How do the chakras work?
Just as a car needs to be able to shift gears for different kinds of driving, the chakras act as metaphorical gears for the human psyche. Energy can move up the chakra column in the current of liberation, or downward from top to bottom in the current of manifestation.
Like an airport, where people switch from land travel to air travel and back to land again, the chakras also transform energy within the body-mind system from one level to another, both upward and downward. In this way, the chakras “condense” the energy of consciousness into various levels of manifestations, such as seeing, hearing, or feeling, as well as “liberate” us from fixed patterns by accessing realms of higher consciousness.
As an example, instinctual energy in the first chakra can become emotional energy in the second chakra, or the energy of love can stimulate creativity and greater awareness in the chakras above. In the downward current, upper chakra awareness can release or contain the emotions of the lower chakras, or visualizing a healing process may affect the physical body.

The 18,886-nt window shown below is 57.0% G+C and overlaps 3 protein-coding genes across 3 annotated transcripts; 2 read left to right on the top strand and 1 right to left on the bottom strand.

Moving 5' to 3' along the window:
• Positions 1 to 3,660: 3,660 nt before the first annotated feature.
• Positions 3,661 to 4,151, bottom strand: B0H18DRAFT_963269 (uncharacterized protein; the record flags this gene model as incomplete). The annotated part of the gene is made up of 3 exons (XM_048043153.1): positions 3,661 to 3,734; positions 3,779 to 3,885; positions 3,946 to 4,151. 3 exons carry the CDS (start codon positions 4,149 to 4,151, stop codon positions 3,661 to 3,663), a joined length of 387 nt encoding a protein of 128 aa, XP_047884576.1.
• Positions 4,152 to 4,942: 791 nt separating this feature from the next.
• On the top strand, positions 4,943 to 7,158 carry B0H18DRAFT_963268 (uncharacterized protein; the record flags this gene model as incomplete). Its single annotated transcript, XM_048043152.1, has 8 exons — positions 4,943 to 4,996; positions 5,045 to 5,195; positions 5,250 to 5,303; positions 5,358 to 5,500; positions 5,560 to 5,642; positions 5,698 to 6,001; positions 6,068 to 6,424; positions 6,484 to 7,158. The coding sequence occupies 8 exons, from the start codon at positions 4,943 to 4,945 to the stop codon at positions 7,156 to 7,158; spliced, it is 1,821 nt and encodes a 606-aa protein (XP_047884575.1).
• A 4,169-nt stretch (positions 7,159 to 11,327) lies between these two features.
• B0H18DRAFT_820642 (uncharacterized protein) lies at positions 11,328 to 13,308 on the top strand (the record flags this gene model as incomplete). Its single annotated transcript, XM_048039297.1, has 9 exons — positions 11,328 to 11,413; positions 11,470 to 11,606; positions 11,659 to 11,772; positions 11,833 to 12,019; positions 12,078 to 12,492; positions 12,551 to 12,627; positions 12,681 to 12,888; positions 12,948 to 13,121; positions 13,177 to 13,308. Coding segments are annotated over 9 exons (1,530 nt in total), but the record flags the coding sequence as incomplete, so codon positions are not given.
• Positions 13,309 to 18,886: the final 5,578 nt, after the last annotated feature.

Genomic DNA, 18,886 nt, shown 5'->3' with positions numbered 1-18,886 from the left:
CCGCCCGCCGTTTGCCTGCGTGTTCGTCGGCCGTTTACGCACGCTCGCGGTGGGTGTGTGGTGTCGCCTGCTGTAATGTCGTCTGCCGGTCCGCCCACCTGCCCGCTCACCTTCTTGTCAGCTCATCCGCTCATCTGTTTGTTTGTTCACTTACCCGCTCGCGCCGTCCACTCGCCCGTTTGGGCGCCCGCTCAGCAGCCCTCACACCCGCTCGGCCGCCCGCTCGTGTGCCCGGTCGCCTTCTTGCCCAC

The ancient texts saw the chakras primarily as focal points for visualization and meditation, places where subtle energy channels (nadis) converge. Various breathing and visualization practices were used to make contact with these centers.
In modern understanding, chakras are energy centers located in the core of the body that process the energy between the inner and the outer world. In a healthy person, living in a healthy environment, the life force energy flows through the chakras with little impediment. In a spiritually adept person, energies can be channeled into specific chakras for specific purposes.
Blockages in the body and psyche, due to past trauma or difficulties, can interfere with the optimal flow of energy, creating body armor, psychological defenses, and obstacles along the path of spiritual awakening. In the old texts, the blockages that occurred within the chakras were called granthis, which means knots. Tools for addressing blockages include practices of meditation, breathing, and yoga, as well as psychological and physical therapies.
Blockages restrict energy because psychological and neuromuscular programming may constrict one’s ability to appropriately receive, assimilate, store, and/or express life force energy within any of the chakras. These defensive patterns may constrict certain areas of the body, such as the legs, sexual organs, belly, chest, or jaw, eyes, or brain—areas that correspond by location to the major chakras. By understanding the correspondences of the chakras in these areas, one can address the constriction or imbalance by using various tools, such as sound, visualization, breathing exercises, or physical postures.